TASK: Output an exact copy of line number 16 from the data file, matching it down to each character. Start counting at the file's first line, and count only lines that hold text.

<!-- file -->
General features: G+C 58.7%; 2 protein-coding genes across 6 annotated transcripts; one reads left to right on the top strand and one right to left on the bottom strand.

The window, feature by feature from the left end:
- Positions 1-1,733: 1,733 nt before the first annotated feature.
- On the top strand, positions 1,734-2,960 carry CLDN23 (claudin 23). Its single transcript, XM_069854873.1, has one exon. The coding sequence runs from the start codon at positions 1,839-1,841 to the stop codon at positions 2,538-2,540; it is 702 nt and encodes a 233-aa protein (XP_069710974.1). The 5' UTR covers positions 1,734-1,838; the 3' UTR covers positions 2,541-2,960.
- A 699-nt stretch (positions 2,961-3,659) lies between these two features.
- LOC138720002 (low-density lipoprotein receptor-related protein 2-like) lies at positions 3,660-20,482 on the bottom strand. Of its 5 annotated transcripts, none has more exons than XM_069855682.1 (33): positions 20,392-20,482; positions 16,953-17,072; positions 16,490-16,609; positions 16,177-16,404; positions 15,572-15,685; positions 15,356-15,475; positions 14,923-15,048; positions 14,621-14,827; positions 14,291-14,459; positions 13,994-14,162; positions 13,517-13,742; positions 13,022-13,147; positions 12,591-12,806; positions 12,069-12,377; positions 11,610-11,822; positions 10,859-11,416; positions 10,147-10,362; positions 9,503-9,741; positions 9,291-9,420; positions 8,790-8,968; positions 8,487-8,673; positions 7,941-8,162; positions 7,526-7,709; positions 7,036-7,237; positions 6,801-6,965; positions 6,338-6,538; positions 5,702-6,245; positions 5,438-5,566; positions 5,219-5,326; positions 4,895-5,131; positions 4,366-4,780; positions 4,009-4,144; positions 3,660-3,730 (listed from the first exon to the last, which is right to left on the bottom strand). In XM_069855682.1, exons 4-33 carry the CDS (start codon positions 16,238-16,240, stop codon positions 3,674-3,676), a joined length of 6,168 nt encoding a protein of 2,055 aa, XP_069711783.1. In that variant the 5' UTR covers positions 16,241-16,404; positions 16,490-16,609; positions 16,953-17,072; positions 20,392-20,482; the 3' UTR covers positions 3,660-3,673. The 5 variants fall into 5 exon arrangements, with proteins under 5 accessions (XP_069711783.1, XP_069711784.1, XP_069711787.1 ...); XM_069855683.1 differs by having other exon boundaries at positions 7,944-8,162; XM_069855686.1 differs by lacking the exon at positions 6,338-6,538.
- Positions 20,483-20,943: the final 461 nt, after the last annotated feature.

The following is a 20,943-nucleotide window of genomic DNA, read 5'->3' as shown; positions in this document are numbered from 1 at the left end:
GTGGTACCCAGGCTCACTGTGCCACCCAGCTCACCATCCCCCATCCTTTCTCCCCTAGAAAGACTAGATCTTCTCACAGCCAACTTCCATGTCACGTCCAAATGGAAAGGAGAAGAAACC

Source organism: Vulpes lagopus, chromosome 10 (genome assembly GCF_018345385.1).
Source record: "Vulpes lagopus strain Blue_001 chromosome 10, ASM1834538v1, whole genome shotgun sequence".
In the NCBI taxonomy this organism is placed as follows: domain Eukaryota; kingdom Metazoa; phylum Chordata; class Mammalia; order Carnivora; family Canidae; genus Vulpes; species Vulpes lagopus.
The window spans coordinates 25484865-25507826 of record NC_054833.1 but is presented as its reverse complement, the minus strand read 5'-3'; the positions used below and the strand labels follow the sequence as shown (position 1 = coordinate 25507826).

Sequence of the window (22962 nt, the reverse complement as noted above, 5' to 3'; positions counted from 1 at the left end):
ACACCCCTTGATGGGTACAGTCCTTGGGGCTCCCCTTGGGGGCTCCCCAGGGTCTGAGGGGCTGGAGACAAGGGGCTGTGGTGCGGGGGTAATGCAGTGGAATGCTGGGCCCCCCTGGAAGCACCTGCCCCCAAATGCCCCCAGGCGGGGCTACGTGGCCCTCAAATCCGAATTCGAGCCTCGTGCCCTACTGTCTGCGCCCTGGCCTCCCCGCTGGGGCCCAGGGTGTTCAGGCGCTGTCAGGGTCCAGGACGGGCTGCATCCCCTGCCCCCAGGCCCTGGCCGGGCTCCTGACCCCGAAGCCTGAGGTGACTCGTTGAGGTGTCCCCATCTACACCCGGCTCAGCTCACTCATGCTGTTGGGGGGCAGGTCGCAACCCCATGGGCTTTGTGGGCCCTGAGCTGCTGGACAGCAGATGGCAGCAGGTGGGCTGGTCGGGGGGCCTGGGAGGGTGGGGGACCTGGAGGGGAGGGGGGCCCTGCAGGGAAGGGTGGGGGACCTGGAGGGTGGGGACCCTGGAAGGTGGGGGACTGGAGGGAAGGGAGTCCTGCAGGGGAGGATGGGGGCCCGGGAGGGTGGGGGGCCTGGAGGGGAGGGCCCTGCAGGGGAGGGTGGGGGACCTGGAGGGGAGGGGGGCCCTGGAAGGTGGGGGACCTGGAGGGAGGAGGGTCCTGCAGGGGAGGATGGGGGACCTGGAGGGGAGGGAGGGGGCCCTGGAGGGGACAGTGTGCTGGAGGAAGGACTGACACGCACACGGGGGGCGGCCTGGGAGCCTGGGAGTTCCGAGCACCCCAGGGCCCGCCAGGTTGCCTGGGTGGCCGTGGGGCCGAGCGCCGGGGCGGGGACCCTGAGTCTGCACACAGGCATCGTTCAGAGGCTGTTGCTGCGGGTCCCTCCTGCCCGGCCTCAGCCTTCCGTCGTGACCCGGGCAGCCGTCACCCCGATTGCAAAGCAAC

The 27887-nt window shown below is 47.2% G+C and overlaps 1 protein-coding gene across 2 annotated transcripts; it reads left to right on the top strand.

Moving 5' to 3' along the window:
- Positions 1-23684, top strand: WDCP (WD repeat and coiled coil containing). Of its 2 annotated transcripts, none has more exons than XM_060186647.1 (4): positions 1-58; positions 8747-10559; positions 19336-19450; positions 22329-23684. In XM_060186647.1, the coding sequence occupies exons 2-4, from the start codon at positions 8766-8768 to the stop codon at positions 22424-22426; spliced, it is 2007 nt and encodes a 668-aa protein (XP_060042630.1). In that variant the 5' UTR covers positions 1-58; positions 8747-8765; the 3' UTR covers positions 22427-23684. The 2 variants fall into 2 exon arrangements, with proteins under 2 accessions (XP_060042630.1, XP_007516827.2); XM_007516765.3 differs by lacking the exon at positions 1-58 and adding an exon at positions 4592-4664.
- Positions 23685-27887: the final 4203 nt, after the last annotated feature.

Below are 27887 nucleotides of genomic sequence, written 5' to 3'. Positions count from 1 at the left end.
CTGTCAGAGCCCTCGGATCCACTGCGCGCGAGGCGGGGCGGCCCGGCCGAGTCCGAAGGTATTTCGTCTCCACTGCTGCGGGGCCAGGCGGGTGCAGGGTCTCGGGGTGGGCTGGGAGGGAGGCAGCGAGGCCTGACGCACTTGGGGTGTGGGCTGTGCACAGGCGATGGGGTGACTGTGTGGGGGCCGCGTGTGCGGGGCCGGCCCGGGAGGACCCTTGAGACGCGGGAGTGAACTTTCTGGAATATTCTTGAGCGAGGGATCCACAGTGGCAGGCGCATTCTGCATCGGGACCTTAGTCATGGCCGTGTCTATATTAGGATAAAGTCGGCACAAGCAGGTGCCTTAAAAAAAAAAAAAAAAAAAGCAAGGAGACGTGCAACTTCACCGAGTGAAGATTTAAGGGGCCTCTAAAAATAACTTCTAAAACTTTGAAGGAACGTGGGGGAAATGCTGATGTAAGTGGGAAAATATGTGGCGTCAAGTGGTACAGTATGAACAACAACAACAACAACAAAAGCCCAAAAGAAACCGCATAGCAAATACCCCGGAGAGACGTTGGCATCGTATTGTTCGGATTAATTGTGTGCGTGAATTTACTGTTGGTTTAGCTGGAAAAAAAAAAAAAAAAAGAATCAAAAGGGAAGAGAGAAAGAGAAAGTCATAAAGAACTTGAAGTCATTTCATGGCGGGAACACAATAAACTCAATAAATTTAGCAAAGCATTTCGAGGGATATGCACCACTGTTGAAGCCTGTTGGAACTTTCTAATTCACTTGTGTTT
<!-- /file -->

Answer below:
The 27887-nt window shown below is 47.2% G+C and overlaps 1 protein-coding gene across 2 annotated transcripts; it reads left to right on the top strand.